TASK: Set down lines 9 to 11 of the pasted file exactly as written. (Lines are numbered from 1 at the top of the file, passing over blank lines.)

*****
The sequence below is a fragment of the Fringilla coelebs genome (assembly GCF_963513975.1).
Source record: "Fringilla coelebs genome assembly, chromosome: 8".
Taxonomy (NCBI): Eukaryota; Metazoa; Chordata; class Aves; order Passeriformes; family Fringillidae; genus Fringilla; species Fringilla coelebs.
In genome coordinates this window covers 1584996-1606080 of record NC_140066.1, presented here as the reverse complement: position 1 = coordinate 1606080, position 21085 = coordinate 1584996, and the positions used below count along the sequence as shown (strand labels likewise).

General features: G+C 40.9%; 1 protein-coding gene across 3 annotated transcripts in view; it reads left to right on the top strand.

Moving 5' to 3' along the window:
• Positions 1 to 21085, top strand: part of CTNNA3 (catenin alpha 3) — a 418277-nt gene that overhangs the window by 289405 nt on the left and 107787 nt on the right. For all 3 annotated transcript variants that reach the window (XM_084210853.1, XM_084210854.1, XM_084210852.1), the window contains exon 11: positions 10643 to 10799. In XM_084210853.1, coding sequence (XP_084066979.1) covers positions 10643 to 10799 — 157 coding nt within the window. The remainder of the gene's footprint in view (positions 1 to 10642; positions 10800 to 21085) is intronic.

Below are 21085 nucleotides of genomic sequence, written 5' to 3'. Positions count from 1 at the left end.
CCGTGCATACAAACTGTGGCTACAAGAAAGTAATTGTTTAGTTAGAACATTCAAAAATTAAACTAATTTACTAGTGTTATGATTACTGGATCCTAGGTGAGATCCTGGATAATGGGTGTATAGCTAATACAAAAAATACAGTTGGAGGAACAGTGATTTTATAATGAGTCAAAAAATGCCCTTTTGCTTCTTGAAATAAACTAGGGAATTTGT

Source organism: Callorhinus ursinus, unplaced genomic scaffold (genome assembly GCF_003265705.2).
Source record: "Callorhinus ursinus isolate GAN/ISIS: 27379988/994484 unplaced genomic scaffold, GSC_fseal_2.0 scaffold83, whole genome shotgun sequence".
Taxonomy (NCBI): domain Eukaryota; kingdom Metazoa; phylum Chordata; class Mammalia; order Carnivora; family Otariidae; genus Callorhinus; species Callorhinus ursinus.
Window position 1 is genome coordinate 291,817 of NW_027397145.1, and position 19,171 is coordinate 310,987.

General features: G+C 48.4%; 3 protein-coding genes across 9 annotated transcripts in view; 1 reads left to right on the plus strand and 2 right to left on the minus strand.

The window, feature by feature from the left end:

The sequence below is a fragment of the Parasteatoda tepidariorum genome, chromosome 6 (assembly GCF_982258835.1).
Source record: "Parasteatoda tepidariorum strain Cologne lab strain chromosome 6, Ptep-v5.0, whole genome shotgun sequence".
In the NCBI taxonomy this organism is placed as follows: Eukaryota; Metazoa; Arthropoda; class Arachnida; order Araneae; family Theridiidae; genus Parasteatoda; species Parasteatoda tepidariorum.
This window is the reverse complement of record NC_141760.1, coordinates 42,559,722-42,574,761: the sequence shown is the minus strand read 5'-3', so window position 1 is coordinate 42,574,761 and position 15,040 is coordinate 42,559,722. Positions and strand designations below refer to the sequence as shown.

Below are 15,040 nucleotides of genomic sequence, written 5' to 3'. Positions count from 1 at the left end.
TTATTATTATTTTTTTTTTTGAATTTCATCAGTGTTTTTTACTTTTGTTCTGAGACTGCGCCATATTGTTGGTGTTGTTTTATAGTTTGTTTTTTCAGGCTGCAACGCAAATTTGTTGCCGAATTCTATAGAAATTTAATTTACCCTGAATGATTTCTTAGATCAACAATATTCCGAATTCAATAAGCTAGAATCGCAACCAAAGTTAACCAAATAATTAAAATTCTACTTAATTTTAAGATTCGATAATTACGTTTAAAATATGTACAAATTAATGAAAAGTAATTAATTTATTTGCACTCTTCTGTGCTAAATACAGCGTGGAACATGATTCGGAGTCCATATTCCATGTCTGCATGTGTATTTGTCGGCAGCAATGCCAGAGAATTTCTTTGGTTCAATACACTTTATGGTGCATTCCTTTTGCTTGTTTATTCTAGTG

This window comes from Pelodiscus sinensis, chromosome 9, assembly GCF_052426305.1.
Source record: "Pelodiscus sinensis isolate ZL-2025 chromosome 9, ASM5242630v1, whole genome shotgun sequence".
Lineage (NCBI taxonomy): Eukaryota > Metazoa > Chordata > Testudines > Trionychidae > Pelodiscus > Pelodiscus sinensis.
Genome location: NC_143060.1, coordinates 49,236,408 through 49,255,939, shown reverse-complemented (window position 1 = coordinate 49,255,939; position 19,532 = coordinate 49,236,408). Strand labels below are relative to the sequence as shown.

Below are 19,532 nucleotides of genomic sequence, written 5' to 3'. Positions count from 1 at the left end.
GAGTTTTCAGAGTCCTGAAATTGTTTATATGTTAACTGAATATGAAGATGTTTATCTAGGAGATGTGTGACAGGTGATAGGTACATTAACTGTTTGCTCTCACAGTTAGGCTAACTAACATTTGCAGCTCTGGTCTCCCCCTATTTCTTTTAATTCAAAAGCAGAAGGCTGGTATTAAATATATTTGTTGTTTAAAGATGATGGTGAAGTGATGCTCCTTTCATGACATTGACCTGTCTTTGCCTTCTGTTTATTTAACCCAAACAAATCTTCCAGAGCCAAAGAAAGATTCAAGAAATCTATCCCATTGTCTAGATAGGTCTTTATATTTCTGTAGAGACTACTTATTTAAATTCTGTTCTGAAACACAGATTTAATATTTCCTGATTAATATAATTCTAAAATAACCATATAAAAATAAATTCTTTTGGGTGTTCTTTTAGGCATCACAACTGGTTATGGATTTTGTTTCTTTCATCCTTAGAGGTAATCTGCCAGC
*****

CCGTGCATACAAACTGTGGCTACAAGAAAGTAATTGTTTAGTTAGAACATTCAAAAATTAAACTAATTTACTAGTGTTATGATTACTGGATCCTAGGTGAGATCCTGGATAATGGGTGTATAGCTAATACAAAAAATACAGTTGGAGGAACAGTGATTTTATAATGAGTCAAAAAATGCCCTTTTGCTTCTTGAAATAAACTAGGGAATTTGT

Source organism: Callorhinus ursinus, unplaced genomic scaffold (genome assembly GCF_003265705.2).
Source record: "Callorhinus ursinus isolate GAN/ISIS: 27379988/994484 unplaced genomic scaffold, GSC_fseal_2.0 scaffold83, whole genome shotgun sequence".